I am at the ACS National meeting in Dallas today, where I took part in the Symposium on Macrocycles. We had a good line-up of speakers, including W. van der Donk, S. Lokey, Allyn Londregan, Keith James, and myself. David Price of Pfizer organized this event, which was a great success (thanks David!). I am writing this post while waiting for David and Scott to go to a steakhouse.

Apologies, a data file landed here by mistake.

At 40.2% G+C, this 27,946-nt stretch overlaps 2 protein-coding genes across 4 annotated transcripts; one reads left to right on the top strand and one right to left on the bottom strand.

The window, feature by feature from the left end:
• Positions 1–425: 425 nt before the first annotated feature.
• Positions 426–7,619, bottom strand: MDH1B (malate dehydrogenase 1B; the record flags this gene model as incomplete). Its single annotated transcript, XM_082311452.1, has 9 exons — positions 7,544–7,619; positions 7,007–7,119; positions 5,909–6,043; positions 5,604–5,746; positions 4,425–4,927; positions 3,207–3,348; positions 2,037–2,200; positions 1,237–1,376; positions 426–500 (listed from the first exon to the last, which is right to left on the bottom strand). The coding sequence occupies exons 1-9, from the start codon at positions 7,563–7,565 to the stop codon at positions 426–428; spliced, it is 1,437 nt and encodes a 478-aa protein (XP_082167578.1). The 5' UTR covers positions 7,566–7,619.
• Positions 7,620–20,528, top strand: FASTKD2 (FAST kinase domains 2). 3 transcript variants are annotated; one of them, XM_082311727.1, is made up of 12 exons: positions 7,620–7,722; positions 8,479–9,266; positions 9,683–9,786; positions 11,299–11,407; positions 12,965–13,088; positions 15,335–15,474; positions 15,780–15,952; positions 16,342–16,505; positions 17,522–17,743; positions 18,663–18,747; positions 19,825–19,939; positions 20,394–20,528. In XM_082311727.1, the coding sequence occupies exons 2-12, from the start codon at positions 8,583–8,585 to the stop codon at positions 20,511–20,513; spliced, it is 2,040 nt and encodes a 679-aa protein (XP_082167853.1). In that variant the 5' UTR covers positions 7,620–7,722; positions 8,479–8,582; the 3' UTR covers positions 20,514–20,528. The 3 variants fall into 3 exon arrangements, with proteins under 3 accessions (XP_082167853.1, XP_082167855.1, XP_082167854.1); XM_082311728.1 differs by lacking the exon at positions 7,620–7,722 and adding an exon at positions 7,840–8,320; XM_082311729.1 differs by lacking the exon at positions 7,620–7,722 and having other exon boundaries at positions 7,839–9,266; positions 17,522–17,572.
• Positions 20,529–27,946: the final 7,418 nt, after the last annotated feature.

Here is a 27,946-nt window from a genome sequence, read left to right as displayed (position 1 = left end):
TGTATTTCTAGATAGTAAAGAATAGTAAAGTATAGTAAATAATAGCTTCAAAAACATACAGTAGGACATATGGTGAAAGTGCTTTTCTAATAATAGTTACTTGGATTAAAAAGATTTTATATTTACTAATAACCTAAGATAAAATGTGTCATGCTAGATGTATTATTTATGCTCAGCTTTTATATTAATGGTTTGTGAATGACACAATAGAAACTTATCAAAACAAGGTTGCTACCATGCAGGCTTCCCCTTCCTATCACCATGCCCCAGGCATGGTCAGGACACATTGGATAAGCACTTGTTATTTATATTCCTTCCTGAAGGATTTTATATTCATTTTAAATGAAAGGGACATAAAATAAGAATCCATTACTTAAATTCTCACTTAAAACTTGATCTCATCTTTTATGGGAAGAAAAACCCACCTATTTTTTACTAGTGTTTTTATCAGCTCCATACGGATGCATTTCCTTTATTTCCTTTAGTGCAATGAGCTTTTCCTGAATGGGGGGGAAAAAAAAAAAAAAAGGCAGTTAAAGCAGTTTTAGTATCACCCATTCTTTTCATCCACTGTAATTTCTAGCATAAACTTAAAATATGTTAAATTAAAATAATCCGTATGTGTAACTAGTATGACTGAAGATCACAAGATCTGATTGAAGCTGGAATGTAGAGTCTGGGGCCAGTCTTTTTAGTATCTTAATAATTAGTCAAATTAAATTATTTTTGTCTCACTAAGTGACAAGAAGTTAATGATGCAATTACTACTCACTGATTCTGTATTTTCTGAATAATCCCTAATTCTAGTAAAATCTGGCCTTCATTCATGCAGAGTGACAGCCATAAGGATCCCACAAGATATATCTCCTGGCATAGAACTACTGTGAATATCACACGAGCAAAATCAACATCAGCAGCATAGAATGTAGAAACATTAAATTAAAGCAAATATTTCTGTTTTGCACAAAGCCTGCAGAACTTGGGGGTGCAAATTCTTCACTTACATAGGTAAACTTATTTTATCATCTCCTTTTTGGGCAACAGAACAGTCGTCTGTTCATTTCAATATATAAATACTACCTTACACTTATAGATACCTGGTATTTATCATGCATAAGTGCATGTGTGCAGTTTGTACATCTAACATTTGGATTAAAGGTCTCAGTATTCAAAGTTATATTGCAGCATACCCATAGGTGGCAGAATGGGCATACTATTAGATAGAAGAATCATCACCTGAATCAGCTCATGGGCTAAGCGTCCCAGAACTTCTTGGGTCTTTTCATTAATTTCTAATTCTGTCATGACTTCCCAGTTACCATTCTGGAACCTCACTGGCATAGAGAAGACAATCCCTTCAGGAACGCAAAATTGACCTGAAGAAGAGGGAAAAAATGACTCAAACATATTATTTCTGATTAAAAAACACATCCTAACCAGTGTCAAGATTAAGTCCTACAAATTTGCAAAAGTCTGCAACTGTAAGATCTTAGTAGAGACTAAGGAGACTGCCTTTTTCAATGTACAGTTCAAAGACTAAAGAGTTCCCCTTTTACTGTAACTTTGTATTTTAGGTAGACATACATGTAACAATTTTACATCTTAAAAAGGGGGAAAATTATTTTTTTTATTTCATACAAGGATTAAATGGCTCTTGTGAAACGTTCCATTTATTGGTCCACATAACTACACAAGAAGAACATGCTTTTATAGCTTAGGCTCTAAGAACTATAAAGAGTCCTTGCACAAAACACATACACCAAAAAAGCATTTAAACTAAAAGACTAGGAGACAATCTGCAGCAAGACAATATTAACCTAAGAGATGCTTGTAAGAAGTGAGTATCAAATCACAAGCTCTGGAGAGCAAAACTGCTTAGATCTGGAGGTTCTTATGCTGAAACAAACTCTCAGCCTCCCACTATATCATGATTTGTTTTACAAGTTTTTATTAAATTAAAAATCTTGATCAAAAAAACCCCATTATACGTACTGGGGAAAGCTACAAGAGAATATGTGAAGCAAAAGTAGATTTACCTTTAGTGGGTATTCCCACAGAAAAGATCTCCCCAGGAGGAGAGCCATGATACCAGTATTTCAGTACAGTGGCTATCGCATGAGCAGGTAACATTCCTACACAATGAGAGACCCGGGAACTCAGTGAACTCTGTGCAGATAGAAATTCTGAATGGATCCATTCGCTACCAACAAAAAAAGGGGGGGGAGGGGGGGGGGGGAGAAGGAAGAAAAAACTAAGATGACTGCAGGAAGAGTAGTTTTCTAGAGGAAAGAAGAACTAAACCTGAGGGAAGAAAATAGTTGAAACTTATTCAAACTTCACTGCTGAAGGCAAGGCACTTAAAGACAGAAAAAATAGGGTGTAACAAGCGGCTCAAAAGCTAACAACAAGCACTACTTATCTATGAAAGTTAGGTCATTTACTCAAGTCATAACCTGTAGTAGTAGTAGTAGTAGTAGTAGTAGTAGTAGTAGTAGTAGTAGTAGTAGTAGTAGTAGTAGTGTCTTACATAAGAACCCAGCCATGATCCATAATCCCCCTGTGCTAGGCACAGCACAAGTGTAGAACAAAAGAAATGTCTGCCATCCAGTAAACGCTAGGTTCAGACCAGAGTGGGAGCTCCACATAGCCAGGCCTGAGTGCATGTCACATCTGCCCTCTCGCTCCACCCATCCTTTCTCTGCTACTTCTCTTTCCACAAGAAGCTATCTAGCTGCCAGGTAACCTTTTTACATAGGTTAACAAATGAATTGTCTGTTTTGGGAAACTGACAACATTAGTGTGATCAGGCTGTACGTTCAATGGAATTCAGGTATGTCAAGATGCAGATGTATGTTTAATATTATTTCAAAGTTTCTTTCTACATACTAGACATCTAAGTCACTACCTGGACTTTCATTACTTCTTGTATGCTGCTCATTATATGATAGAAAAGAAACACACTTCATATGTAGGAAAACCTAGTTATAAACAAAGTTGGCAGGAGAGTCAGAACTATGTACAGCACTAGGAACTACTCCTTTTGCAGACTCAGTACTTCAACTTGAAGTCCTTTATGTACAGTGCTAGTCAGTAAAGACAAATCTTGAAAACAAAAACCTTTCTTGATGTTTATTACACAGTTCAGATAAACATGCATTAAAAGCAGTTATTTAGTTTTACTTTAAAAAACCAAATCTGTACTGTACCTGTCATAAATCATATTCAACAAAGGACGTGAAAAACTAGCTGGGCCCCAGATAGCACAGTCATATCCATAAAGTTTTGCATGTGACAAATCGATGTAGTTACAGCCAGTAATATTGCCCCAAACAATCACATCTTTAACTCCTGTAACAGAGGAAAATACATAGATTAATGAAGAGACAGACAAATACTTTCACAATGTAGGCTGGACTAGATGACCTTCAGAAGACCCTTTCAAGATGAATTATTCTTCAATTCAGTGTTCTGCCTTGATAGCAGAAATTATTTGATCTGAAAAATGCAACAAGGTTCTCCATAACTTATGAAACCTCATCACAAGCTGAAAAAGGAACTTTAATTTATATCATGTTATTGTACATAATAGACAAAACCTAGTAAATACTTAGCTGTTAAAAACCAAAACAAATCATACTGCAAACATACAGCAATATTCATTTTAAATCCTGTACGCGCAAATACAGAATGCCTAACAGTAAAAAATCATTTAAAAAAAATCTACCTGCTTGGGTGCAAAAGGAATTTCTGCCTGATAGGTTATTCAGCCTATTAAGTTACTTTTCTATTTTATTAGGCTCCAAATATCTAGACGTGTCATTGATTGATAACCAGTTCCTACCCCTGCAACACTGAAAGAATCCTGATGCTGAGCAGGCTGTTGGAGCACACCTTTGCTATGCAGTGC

Our event took place in the afternoon, but I woke up bright and early and went to the total synthesis symposium, where lectures were presented by graduate students. I always like to hear these kinds of talks because you get to see what actually happened. Today was no exception and there was a very well selected line-up. The talks were both informative and well presented, despite the fact that only a few people were in attendance this early in the morning (perhaps folks had too many margaritas the night before?). In every synthesis endeavour, there comes a point that defines one’s problem-solving abilities. I am making a subfield-agnostic statement, but such defining points are perhaps best illustrated by way of total synthesis. I was intrigued by Dennis Wright’s synthesis of frondosin A, presented by his student Michael VanHeyst. The paper describing their approach recently appeared in JACS and contains a number of clever mechanistic twists. I will comment on just one of them, as it goes well with the theme of today, which is about problem-solving. A case in point is the attempted cleavage of the oxabicycle shown below. The failed attempt illustrates the capricious nature of the 7-membered ring, which leads to complete lack of selectivity during elimination. After months of trying, a reasonable solution came in the form of a phosphine-mediated rearrangement that “relayed” bonds in a super clever way that culminated in elimination of phosphine oxide. This paper also features a fascinating explanation of stereochemistry inversion that has put to rest some previous controversies.